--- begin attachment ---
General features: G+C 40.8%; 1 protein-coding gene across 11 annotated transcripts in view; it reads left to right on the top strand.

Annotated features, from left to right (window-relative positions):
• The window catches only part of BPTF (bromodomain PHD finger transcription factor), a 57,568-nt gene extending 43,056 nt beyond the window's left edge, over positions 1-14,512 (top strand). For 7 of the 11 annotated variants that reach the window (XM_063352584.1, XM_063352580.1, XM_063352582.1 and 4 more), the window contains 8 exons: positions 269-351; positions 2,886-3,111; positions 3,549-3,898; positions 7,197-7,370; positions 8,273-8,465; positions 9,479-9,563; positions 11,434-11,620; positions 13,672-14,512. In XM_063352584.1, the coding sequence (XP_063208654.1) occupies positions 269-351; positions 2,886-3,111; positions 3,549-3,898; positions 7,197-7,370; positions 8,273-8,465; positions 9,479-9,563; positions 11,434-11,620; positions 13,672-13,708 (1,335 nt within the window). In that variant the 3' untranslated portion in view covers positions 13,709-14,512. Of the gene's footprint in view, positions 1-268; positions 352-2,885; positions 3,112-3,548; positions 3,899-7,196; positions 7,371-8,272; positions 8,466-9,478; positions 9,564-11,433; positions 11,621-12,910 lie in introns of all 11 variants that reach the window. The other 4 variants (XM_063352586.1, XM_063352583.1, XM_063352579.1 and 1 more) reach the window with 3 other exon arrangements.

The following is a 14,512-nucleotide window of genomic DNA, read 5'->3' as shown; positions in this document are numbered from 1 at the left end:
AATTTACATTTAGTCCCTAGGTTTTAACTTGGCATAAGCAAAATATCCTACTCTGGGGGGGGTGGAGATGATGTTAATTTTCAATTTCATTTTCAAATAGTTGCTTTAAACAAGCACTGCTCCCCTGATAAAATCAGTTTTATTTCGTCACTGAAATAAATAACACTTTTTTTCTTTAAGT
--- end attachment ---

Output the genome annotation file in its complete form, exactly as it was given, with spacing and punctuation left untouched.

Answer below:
General features: G+C 40.8%; 1 protein-coding gene across 11 annotated transcripts in view; it reads left to right on the top strand.

Annotated features, from left to right (window-relative positions):
• The window catches only part of BPTF (bromodomain PHD finger transcription factor), a 57,568-nt gene extending 43,056 nt beyond the window's left edge, over positions 1-14,512 (top strand). For 7 of the 11 annotated variants that reach the window (XM_063352584.1, XM_063352580.1, XM_063352582.1 and 4 more), the window contains 8 exons: positions 269-351; positions 2,886-3,111; positions 3,549-3,898; positions 7,197-7,370; positions 8,273-8,465; positions 9,479-9,563; positions 11,434-11,620; positions 13,672-14,512. In XM_063352584.1, the coding sequence (XP_063208654.1) occupies positions 269-351; positions 2,886-3,111; positions 3,549-3,898; positions 7,197-7,370; positions 8,273-8,465; positions 9,479-9,563; positions 11,434-11,620; positions 13,672-13,708 (1,335 nt within the window). In that variant the 3' untranslated portion in view covers positions 13,709-14,512. Of the gene's footprint in view, positions 1-268; positions 352-2,885; positions 3,112-3,548; positions 3,899-7,196; positions 7,371-8,272; positions 8,466-9,478; positions 9,564-11,433; positions 11,621-12,910 lie in introns of all 11 variants that reach the window. The other 4 variants (XM_063352586.1, XM_063352583.1, XM_063352579.1 and 1 more) reach the window with 3 other exon arrangements.

The following is a 14,512-nucleotide window of genomic DNA, read 5'->3' as shown; positions in this document are numbered from 1 at the left end:
AATTTACATTTAGTCCCTAGGTTTTAACTTGGCATAAGCAAAATATCCTACTCTGGGGGGGGTGGAGATGATGTTAATTTTCAATTTCATTTTCAAATAGTTGCTTTAAACAAGCACTGCTCCCCTGATAAAATCAGTTTTATTTCGTCACTGAAATAAATAACACTTTTTTTCTTTAAGT